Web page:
How to Get Your Security Deposit Back
Disputes over security deposits are common between tenants and landlords at the end of a lease term. The renter often pays a security deposit before moving into the rental property. Often the security deposit is equal to one month's rent.
Landlords must return security deposits at the end of a tenancy, minus the cost of specific repairs and cleaning. Usually, normal wear and tear is OK. However, if repairs and cleaning are outside the scope of normal wear and tear, a landlord can withhold all or some of your security deposit. If a landlord withholds or misuses your security deposit in bad faith, you should check your state laws before taking action.
This law explains the purpose of security deposits and how to get a security deposit refund.
What Is a Security Deposit?
A security deposit is a sum of money a landlord collects to guard against any damage to the rental property. Security deposits incentivize tenants to keep the rental unit in good condition. These deposits are not synonymous with last month's rent. The last month's rent should cover the tenant's final month in the property, not go toward any deductions.
State laws often regulate different aspects of a tenant's security deposit, including:
- The amount of security deposit the landlord can request
- Where to keep the security deposit
- The time frame within which a landlord must return the security deposit
Many states require the landlord or property manager to put the tenant's security deposit in an interest-bearing account. The landlord must pay any interest collected to the tenant at the end of the lease.
Security deposit laws differ slightly from state to state, so tenants should check their state laws before proceeding with any action.
Protecting Your Security Deposit
Although the law and the tenant lease agreement are clear on the security deposit, tenants should always do a walk-through of the rental unit before moving in and out. Tenants should take pictures of the unit, noting any existing damages. They should then create and send the landlord an itemized list of the damages before they move in and after they move out.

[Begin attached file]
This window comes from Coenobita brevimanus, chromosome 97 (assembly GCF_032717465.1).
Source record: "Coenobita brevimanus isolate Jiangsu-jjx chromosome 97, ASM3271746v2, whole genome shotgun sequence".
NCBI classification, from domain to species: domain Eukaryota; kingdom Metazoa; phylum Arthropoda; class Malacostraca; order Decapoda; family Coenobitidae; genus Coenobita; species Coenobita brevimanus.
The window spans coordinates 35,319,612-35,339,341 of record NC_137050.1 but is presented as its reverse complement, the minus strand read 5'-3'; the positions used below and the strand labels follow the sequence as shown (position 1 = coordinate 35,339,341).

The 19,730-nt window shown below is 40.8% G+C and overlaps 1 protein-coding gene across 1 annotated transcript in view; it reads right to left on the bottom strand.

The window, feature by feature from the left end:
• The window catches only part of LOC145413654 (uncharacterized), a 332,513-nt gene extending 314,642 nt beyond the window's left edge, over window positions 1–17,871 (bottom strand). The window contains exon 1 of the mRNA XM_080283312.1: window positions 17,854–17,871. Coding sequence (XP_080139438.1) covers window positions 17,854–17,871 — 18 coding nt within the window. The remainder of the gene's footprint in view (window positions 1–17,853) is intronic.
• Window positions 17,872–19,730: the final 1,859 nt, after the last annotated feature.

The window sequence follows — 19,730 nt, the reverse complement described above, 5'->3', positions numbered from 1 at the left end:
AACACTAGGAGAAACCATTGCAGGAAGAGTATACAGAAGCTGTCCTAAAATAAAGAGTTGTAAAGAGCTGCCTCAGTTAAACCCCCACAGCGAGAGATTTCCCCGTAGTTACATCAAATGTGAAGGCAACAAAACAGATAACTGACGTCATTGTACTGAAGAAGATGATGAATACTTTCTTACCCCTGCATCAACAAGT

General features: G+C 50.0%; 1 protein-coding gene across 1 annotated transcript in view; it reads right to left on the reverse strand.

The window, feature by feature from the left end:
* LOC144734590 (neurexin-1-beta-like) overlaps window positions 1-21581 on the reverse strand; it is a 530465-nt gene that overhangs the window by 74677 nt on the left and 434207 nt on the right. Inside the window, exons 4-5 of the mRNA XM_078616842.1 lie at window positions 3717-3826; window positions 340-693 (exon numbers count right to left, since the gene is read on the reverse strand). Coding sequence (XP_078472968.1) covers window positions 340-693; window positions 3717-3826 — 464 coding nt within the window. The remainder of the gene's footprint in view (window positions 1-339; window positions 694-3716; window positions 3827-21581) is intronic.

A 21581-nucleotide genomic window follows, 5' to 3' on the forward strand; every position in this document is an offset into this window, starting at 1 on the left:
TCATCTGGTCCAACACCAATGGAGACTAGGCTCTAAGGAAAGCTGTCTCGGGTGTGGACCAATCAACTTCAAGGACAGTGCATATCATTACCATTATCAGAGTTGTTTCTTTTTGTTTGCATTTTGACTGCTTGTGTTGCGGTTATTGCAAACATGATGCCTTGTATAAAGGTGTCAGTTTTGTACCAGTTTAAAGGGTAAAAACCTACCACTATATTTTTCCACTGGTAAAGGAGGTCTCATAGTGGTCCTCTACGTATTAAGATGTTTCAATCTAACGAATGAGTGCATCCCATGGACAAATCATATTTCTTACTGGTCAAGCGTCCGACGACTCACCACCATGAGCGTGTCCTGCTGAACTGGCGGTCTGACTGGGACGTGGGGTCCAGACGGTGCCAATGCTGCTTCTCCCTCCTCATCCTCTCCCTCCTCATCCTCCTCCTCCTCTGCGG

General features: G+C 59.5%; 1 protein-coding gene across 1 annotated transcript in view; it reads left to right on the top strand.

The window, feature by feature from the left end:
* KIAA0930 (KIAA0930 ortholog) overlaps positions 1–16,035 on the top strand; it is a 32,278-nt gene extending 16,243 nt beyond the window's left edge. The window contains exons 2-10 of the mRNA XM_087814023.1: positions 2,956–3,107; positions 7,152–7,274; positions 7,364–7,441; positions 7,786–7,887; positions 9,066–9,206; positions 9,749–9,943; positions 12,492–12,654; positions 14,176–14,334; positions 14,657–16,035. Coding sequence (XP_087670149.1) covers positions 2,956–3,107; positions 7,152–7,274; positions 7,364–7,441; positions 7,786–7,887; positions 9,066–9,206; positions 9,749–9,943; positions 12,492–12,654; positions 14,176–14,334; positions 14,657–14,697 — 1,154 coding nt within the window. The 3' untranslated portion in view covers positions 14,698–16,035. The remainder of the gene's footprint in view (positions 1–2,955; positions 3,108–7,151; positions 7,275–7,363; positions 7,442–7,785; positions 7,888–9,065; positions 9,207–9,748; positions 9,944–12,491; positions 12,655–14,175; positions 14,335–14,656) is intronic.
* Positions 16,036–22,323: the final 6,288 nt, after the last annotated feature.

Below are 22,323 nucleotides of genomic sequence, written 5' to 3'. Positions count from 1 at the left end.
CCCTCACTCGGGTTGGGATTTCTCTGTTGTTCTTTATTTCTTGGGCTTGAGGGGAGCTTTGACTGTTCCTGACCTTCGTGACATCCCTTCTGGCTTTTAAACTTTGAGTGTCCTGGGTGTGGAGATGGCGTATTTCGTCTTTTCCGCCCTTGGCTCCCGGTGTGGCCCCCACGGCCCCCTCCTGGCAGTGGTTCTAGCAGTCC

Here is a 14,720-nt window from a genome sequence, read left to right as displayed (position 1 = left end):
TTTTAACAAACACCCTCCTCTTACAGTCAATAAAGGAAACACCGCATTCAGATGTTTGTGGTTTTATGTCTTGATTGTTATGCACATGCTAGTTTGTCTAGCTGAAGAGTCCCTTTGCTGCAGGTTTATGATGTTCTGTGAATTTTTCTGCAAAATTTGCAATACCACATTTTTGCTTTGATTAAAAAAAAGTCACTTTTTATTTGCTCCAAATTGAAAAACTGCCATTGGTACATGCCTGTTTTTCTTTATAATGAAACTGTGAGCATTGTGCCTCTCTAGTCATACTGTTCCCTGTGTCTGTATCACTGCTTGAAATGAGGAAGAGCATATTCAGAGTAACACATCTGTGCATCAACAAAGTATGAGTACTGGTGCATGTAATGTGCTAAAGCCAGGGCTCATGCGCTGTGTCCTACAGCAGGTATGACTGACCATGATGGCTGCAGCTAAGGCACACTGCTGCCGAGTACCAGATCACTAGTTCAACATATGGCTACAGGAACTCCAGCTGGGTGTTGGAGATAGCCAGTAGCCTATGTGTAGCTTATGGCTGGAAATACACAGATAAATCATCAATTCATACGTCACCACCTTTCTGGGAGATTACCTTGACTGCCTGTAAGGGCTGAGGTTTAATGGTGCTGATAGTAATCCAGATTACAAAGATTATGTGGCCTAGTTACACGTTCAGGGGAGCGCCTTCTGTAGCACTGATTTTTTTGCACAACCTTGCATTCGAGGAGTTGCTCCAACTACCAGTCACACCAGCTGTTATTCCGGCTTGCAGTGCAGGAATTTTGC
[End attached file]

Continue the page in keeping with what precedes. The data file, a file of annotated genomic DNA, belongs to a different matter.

Tenants should clean their rental units before they move out. If they don't, the landlord can deduct the cleaning service cost from the security deposit.
Lease Termination Letter
Even though the lease states its end date, tenants should give the landlord proper notice. They can do so with a written notice sent through certified mail. The letter should include the following details:
- Name and address of the landlord
- Date of letter
- Tenant's new address or forwarding address
- Tenant's phone number
- Statement asking for the return of the deposit
Normal Wear and Tear
Landlords cannot charge tenants for normal wear and tear of the rental property. A few examples of normal wear and tear include:
- Broken light bulbs
- Dirty window treatments
Damages, like property damage, are more significant than normal wear. They also include intentional acts like the following:
- Deliberately clogging the unit's plumbing
- Broken windows or doors
- Broken appliances
- Holes in the wall
Tenants should ask for a move-out inspection before they move out of the rental unit. Doing so protects the landlord and the tenant because both parties should agree on the unit's condition in real time. The landlord can ask for repairs on the spot instead of waiting until the tenant moves out.
Returning the Security Deposit
In an ideal world, the landlord returns the entire security deposit to the tenant. They should return the balance with an itemized statement if they make any deductions.
Tenants have options if the landlord does any of the following:
- Refuse to return the security deposit
- Fail to give the deposit back within the time set by the rental agreement or state law
- Deduct for normal wear and tear.
If this happens, you should first contact the landlord, state the problem, and request an immediate refund. Follow this conversation with a demand letter sent by certified mail. You can draft a demand letter demanding the total amount of the security deposit.
If the tenant receives less than the full security deposit, they have several options.
Report Landlord to Local Authorities
One option is reporting the landlord or property manager to the local housing authority. For example, Montgomery County's Department of Housing and Community Affairs Services regulates landlord-tenant issues in Montgomery County, Maryland. If a landlord in this community doesn't return the tenant's security deposit within 45 days, the tenant can file a complaint with the department.
Small Claims Court
Tenants may recover their security deposit in a small claims action. If your claim exceeds the maximum amount for small claims court, and you use a lawyer, you may recover attorney fees and filing costs. Also, if your claim exceeds the maximum amount for small claims court, you may have to move your claim to another court such as state or superior court, depending on your state.
If the court determines the landlord acted in bad faith, they can award the tenant two to three times the security deposit amount. The downside to a lawsuit is that your landlord can file counterclaims for damage to the apartment, violations of the lease, or unpaid rent.
If you are still trying to get your security deposit refund, a local landlord-tenant lawyer can help you. Qualified landlord-tenant attorneys are well-versed in landlord-tenant law and can protect a tenant's rights.
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